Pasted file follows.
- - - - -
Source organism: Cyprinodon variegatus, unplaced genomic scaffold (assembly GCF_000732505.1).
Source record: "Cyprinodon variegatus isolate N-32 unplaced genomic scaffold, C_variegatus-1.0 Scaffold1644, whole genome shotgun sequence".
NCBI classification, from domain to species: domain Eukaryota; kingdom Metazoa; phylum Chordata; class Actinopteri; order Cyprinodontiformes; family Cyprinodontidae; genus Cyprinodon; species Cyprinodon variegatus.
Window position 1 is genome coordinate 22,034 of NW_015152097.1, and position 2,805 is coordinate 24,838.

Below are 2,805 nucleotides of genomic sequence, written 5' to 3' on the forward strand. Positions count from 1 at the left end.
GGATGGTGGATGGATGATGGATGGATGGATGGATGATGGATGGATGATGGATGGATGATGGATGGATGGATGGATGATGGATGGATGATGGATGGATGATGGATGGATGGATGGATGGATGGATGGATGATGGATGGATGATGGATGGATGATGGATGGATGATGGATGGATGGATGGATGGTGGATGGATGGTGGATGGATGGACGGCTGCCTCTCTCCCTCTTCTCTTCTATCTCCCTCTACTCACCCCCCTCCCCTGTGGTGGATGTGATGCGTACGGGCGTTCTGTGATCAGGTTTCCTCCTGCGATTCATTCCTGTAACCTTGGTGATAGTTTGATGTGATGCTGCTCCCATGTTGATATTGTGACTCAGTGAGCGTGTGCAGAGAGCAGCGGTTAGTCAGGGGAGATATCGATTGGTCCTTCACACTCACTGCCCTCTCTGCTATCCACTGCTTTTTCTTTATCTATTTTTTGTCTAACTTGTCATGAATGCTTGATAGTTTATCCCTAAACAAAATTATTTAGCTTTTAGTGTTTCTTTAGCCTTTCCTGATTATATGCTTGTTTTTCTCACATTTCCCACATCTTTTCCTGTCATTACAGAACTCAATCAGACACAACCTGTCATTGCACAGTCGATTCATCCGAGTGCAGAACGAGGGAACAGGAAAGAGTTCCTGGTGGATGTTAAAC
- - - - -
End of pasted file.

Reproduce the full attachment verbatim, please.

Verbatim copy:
Source organism: Cyprinodon variegatus, unplaced genomic scaffold (assembly GCF_000732505.1).
Source record: "Cyprinodon variegatus isolate N-32 unplaced genomic scaffold, C_variegatus-1.0 Scaffold1644, whole genome shotgun sequence".
NCBI classification, from domain to species: domain Eukaryota; kingdom Metazoa; phylum Chordata; class Actinopteri; order Cyprinodontiformes; family Cyprinodontidae; genus Cyprinodon; species Cyprinodon variegatus.
Window position 1 is genome coordinate 22,034 of NW_015152097.1, and position 2,805 is coordinate 24,838.

Below are 2,805 nucleotides of genomic sequence, written 5' to 3' on the forward strand. Positions count from 1 at the left end.
GGATGGTGGATGGATGATGGATGGATGGATGGATGATGGATGGATGATGGATGGATGATGGATGGATGGATGGATGATGGATGGATGATGGATGGATGATGGATGGATGGATGGATGGATGGATGGATGATGGATGGATGATGGATGGATGATGGATGGATGATGGATGGATGGATGGATGGTGGATGGATGGTGGATGGATGGACGGCTGCCTCTCTCCCTCTTCTCTTCTATCTCCCTCTACTCACCCCCCTCCCCTGTGGTGGATGTGATGCGTACGGGCGTTCTGTGATCAGGTTTCCTCCTGCGATTCATTCCTGTAACCTTGGTGATAGTTTGATGTGATGCTGCTCCCATGTTGATATTGTGACTCAGTGAGCGTGTGCAGAGAGCAGCGGTTAGTCAGGGGAGATATCGATTGGTCCTTCACACTCACTGCCCTCTCTGCTATCCACTGCTTTTTCTTTATCTATTTTTTGTCTAACTTGTCATGAATGCTTGATAGTTTATCCCTAAACAAAATTATTTAGCTTTTAGTGTTTCTTTAGCCTTTCCTGATTATATGCTTGTTTTTCTCACATTTCCCACATCTTTTCCTGTCATTACAGAACTCAATCAGACACAACCTGTCATTGCACAGTCGATTCATCCGAGTGCAGAACGAGGGAACAGGAAAGAGTTCCTGGTGGATGTTAAAC